• And, famously, coaching assistant Mike McQueary saw Sandusky having what he believed to be anal sex with a young boy in 2001. But his report to Athletic Director Tim Curley and Vice President Gary Schultz went nowhere. McQueary’s dad testified that during a conversation, Schultz said he was suspicious of Sandusky, and NBC reported last week that emails between former university President Graham Spanier and Schultz aiming to keep McQueary’s allegation from going further were turned over to the attorney general.

        The area surrounding PSU is small town America and everyone knows how gossip flows in this town. After years of whispers I believe they were attempting to save face after the allegations against Sandusky made international news.

        Your comparison to and understanding of race is not very good.

        The overt racism that this case has exposed is about survival. The gun nuts who are fearful that their arms will be taken away have been brainwashed by the NRA to believe that they are under seige from the black hordes who are railroading their hero Zimmerman.

        Look at the comments across the internet which speak of some conspiracy between Holder and the special prosecutor’s office and let’s not forget how crazy the President’s benign comments about the case were turned into some type of race baiting by people on the Right.

        Look at the slander and bile that the professor and his partner have attracted just because he’s exercising his 1st Amendment right to discuss this case and his conclusions have made the Zimmermanbots insane.

        If Zimmerman is tried in Seminole county the best the prosecution can hope for is a hung jury. LOL

      • KA says:

        If only 12% are AA, and I believe in the neighborhood something like 20% were of a minority, then would it not seem unusual that 100% of GZ’s were based on “suspicious” AA males? Statistically, that would be an extraordinary percentage considering the community makeup.

      • roderick2012 says:

        Orange County:
        White: 70.0%
        Black:21.7%

        Volusia County:
        White: 85.2%
        Black:10.9%

        Brevard County:
        White: 84.4%
        Black: 10.5%

        Unfortunately these aren’t the percentages of registered voters from which the jury pool will be chosen and given the fact that both sides can eliminate jurors for various reasons there is likely to be no blacks among the final 6 jurors.

        Good luck to the prosecution on seating a jury that will convict their martyr Zimmerman.

      • Sandra E. Graham says:

        Patricia —- I am with you on that!!!! For this case to be won by the state, it is best to use the approach you have suggested. I think sometimes the legal profession believes a jury is made up of a bunch of straw men. No one will ever know what goes on in the mind of a juror. Keep race out of it. There is enough evidence to present without having to introduce the race card on either side of the court room.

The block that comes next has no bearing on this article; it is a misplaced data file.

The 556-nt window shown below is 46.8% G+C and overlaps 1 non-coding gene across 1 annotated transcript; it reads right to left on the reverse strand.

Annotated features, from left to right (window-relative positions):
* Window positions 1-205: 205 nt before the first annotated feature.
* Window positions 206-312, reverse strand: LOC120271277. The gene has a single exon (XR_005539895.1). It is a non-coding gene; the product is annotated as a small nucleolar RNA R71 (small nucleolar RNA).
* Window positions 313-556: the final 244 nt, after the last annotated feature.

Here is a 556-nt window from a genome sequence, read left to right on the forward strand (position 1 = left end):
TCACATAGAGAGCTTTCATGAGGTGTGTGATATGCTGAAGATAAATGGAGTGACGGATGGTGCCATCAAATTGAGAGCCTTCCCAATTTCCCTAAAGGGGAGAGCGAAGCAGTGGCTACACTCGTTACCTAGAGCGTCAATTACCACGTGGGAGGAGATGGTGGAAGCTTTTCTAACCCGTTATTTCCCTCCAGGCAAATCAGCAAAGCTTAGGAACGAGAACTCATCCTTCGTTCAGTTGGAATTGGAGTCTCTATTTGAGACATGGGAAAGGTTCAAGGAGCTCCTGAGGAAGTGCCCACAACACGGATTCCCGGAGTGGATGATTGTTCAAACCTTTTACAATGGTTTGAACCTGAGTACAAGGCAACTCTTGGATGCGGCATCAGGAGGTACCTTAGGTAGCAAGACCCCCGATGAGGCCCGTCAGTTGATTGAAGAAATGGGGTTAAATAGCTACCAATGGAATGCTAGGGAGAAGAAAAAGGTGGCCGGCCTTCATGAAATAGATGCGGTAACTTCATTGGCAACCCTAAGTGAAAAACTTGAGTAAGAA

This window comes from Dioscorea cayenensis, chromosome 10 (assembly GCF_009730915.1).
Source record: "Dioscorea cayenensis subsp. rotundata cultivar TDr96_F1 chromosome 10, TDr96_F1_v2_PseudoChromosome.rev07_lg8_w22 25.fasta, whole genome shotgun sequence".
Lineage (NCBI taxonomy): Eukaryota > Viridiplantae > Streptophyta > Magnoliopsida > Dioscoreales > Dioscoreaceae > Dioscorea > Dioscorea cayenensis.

• Patricia says:

          Sandra, good jury selection for intelligent jurors open to hearing the evidence from both sides – then treat them as intelligent, not prejudiced. Jurors work incredibly hard in the interest of justice.

      • GrannyStandingforTruth says:

        BettyKath, I agree with everything you said, especially about the mindset that black kids are expendable. You hit bulleye with that comment because it is true. The problem is that it has always been like that since slavery. Blacks have been dehumanized as subhuman—animals. Nonwhites are seen as dispensable and in the way of so-called civilization. Yet, they use uncivilized and brutal savagery to achieve what they consider advancing civilization. It is an illustration of the structure and rationalization behind white supremacy and how it controls and eliminates people of color.

      • edgySF says:

        fyi, Sanford is in Seminole county:

        82.4% White
        9.5% Black or African American
        0.3% Native American
        2.5% Asian,
        <0.1% Pacific Islander,
        3.1% from other races, and
        2.2% from two or more races.

        11.2% of the population were Hispanic or Latino of any race.

    • Sandra E. Graham says:

      How would you approach the jury about the issue. This case is but one of many. Rather than have a jury of ones peers, would you suggest the system be changed to have a jury of lawyers in order that the difference noted can be assured.

      • roderick2012 says:

        Sandra, if you’re addressing me I was attempting to point out that the prosecution has hurdles seating a jury that would convict Zimmerman since a larger percentage of whites believe that he killed Trayvon in self-defense than does the general population.

        O’Mara is very mindful of this fact and that is why he spoke at a gun nuts’ convention last weekend and that is why he is attempting to portray Zimmerman as some victim of some broadbased racial conspiracy by President Obama, AG Holder and Al Sharpton and Jesse Jackson.

      • Sandra E. Graham says:

        roderick2012 – Actually I was addressing Case1. If I may ask you a question about your comment:

        a larger percentage of whites believe that he killed Trayvon in self-defense than does the general population.

        Where did you get your stats from since you are talking percentages. I would like to see them.

      • GrannyStandingforTruth says: